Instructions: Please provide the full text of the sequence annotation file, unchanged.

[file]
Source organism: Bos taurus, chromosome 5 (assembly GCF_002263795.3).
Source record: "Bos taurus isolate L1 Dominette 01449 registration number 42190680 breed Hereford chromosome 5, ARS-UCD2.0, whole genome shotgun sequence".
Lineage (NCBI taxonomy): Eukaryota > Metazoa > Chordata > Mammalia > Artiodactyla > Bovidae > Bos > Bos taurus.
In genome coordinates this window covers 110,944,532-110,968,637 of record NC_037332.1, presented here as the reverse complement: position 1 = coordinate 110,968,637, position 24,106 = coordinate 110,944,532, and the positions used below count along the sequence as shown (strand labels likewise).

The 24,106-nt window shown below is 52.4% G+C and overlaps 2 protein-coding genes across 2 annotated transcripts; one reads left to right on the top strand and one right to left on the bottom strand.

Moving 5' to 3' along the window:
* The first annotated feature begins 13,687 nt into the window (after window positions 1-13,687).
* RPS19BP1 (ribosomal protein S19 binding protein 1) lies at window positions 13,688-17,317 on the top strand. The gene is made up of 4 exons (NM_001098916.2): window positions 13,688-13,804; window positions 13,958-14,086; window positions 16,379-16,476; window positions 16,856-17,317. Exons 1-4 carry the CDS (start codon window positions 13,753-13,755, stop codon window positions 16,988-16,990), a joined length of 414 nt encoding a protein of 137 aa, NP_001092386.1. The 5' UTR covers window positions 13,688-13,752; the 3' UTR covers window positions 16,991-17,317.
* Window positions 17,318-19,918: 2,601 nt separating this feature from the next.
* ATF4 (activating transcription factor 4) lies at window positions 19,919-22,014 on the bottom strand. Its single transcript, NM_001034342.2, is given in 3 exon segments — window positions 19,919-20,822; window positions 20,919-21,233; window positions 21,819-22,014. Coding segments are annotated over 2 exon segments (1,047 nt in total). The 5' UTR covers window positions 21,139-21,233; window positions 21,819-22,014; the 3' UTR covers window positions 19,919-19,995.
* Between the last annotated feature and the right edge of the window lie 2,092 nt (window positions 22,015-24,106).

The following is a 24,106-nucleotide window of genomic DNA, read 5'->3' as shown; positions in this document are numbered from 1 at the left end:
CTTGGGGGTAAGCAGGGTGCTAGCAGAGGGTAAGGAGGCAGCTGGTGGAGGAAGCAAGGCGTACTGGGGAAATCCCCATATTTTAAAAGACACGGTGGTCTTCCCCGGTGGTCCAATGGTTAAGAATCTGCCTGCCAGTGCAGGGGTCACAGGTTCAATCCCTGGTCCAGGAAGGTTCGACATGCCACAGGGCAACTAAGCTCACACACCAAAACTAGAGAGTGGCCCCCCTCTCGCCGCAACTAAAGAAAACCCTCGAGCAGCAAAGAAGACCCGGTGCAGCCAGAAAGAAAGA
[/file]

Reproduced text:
Source organism: Bos taurus, chromosome 5 (assembly GCF_002263795.3).
Source record: "Bos taurus isolate L1 Dominette 01449 registration number 42190680 breed Hereford chromosome 5, ARS-UCD2.0, whole genome shotgun sequence".
Lineage (NCBI taxonomy): Eukaryota > Metazoa > Chordata > Mammalia > Artiodactyla > Bovidae > Bos > Bos taurus.
In genome coordinates this window covers 110,944,532-110,968,637 of record NC_037332.1, presented here as the reverse complement: position 1 = coordinate 110,968,637, position 24,106 = coordinate 110,944,532, and the positions used below count along the sequence as shown (strand labels likewise).

The 24,106-nt window shown below is 52.4% G+C and overlaps 2 protein-coding genes across 2 annotated transcripts; one reads left to right on the top strand and one right to left on the bottom strand.

Moving 5' to 3' along the window:
* The first annotated feature begins 13,687 nt into the window (after window positions 1-13,687).
* RPS19BP1 (ribosomal protein S19 binding protein 1) lies at window positions 13,688-17,317 on the top strand. The gene is made up of 4 exons (NM_001098916.2): window positions 13,688-13,804; window positions 13,958-14,086; window positions 16,379-16,476; window positions 16,856-17,317. Exons 1-4 carry the CDS (start codon window positions 13,753-13,755, stop codon window positions 16,988-16,990), a joined length of 414 nt encoding a protein of 137 aa, NP_001092386.1. The 5' UTR covers window positions 13,688-13,752; the 3' UTR covers window positions 16,991-17,317.
* Window positions 17,318-19,918: 2,601 nt separating this feature from the next.
* ATF4 (activating transcription factor 4) lies at window positions 19,919-22,014 on the bottom strand. Its single transcript, NM_001034342.2, is given in 3 exon segments — window positions 19,919-20,822; window positions 20,919-21,233; window positions 21,819-22,014. Coding segments are annotated over 2 exon segments (1,047 nt in total). The 5' UTR covers window positions 21,139-21,233; window positions 21,819-22,014; the 3' UTR covers window positions 19,919-19,995.
* Between the last annotated feature and the right edge of the window lie 2,092 nt (window positions 22,015-24,106).

The following is a 24,106-nucleotide window of genomic DNA, read 5'->3' as shown; positions in this document are numbered from 1 at the left end:
CTTGGGGGTAAGCAGGGTGCTAGCAGAGGGTAAGGAGGCAGCTGGTGGAGGAAGCAAGGCGTACTGGGGAAATCCCCATATTTTAAAAGACACGGTGGTCTTCCCCGGTGGTCCAATGGTTAAGAATCTGCCTGCCAGTGCAGGGGTCACAGGTTCAATCCCTGGTCCAGGAAGGTTCGACATGCCACAGGGCAACTAAGCTCACACACCAAAACTAGAGAGTGGCCCCCCTCTCGCCGCAACTAAAGAAAACCCTCGAGCAGCAAAGAAGACCCGGTGCAGCCAGAAAGAAAGA